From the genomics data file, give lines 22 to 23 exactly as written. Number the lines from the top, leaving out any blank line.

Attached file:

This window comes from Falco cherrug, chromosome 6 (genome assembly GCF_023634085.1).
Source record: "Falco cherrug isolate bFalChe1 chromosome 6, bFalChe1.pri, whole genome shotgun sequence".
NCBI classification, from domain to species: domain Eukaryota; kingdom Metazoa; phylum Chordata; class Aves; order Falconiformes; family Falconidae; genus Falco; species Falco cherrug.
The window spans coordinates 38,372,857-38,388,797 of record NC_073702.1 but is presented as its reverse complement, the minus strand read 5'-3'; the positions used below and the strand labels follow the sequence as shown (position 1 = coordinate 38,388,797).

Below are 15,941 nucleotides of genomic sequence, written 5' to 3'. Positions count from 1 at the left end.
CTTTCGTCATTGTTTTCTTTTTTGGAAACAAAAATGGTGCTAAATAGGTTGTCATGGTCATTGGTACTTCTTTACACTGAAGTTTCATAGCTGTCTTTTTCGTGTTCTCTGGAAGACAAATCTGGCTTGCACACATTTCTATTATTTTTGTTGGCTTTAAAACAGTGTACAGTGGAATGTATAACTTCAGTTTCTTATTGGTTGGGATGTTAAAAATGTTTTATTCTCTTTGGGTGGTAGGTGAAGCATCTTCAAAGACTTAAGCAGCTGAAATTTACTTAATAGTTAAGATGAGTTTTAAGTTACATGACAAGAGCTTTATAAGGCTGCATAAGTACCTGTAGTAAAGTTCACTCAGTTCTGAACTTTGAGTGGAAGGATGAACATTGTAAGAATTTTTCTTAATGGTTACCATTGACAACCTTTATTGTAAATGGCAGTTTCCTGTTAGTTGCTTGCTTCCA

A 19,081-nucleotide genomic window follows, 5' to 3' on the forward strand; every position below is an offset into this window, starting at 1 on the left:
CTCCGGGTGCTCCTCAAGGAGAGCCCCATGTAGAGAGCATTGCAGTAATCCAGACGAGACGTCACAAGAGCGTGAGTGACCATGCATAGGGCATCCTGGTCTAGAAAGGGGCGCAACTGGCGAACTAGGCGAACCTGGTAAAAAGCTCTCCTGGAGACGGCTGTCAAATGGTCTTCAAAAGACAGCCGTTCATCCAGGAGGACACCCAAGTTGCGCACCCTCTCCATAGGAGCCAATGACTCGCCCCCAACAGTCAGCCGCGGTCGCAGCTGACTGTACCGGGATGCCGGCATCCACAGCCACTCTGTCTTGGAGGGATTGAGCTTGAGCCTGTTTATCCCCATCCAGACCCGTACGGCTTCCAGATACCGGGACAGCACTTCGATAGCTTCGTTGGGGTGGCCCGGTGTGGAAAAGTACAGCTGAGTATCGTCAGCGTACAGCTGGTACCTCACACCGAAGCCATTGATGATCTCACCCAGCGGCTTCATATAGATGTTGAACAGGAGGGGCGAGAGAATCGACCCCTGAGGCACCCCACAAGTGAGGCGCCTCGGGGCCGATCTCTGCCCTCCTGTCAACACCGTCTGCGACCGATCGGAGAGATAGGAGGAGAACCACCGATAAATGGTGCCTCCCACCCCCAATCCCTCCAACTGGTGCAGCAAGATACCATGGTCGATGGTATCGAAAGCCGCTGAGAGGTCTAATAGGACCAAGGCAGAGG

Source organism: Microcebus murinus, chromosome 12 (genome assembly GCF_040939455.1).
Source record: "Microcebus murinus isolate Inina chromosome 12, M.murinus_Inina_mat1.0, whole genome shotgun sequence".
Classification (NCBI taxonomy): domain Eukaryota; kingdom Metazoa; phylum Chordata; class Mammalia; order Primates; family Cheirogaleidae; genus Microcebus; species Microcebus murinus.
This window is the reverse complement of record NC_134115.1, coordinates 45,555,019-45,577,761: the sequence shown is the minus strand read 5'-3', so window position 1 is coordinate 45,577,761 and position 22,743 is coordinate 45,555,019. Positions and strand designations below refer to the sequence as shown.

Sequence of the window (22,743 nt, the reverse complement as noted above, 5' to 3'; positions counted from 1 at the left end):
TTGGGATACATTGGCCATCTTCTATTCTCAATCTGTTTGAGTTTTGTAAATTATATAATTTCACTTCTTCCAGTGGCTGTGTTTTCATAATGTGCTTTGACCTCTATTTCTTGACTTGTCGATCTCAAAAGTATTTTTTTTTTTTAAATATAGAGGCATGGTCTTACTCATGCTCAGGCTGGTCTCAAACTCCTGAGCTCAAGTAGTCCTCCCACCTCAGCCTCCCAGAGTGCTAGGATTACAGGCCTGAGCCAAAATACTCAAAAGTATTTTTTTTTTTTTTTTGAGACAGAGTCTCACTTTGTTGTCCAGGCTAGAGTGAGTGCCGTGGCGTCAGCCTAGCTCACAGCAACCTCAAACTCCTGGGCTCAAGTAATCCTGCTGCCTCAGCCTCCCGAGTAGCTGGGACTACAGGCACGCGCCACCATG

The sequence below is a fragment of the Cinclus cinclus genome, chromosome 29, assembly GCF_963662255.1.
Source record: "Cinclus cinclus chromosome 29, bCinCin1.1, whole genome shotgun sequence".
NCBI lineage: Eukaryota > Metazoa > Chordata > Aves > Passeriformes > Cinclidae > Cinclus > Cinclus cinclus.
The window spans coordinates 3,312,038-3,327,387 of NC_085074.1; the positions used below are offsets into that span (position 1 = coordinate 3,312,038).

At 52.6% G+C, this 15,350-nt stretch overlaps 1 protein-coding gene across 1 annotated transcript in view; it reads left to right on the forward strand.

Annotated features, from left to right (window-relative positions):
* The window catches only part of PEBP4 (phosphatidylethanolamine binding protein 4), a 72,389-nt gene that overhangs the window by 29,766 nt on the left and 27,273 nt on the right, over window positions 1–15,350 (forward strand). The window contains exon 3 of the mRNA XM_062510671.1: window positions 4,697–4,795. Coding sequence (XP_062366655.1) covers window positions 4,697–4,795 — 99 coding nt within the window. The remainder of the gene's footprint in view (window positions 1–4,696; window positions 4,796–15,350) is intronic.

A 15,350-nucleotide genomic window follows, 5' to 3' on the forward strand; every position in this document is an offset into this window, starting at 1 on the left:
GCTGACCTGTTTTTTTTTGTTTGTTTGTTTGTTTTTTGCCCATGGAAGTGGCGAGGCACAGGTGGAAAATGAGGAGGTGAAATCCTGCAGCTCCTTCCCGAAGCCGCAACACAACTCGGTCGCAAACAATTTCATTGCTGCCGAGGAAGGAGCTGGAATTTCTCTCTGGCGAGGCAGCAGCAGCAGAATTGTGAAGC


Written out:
A 15,350-nucleotide genomic window follows, 5' to 3' on the forward strand; every position in this document is an offset into this window, starting at 1 on the left:
GCTGACCTGTTTTTTTTTGTTTGTTTGTTTGTTTTTTGCCCATGGAAGTGGCGAGGCACAGGTGGAAAATGAGGAGGTGAAATCCTGCAGCTCCTTCCCGAAGCCGCAACACAACTCGGTCGCAAACAATTTCATTGCTGCCGAGGAAGGAGCTGGAATTTCTCTCTGGCGAGGCAGCAGCAGCAGAATTGTGAAGC